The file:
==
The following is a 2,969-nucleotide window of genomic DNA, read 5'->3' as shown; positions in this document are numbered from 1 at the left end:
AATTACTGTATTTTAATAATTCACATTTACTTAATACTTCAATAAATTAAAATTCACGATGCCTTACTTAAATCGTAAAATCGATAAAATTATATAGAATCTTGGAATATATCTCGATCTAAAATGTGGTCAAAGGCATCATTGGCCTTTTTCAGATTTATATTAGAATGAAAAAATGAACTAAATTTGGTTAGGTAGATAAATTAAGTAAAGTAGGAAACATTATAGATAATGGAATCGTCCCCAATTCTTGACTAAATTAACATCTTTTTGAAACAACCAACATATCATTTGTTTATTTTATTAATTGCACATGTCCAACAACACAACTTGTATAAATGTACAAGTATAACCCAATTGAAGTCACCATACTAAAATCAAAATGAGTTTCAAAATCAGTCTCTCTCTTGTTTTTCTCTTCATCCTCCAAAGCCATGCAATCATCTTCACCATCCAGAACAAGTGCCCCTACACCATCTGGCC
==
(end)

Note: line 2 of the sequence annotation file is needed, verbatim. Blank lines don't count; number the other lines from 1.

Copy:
AATTACTGTATTTTAATAATTCACATTTACTTAATACTTCAATAAATTAAAATTCACGATGCCTTACTTAAATCGTAAAATCGATAAAATTATATAGAATCTTGGAATATATCTCGATCTAAAATGTGGTCAAAGGCATCATTGGCCTTTTTCAGATTTATATTAGAATGAAAAAATGAACTAAATTTGGTTAGGTAGATAAATTAAGTAAAGTAGGAAACATTATAGATAATGGAATCGTCCCCAATTCTTGACTAAATTAACATCTTTTTGAAACAACCAACATATCATTTGTTTATTTTATTAATTGCACATGTCCAACAACACAACTTGTATAAATGTACAAGTATAACCCAATTGAAGTCACCATACTAAAATCAAAATGAGTTTCAAAATCAGTCTCTCTCTTGTTTTTCTCTTCATCCTCCAAAGCCATGCAATCATCTTCACCATCCAGAACAAGTGCCCCTACACCATCTGGCC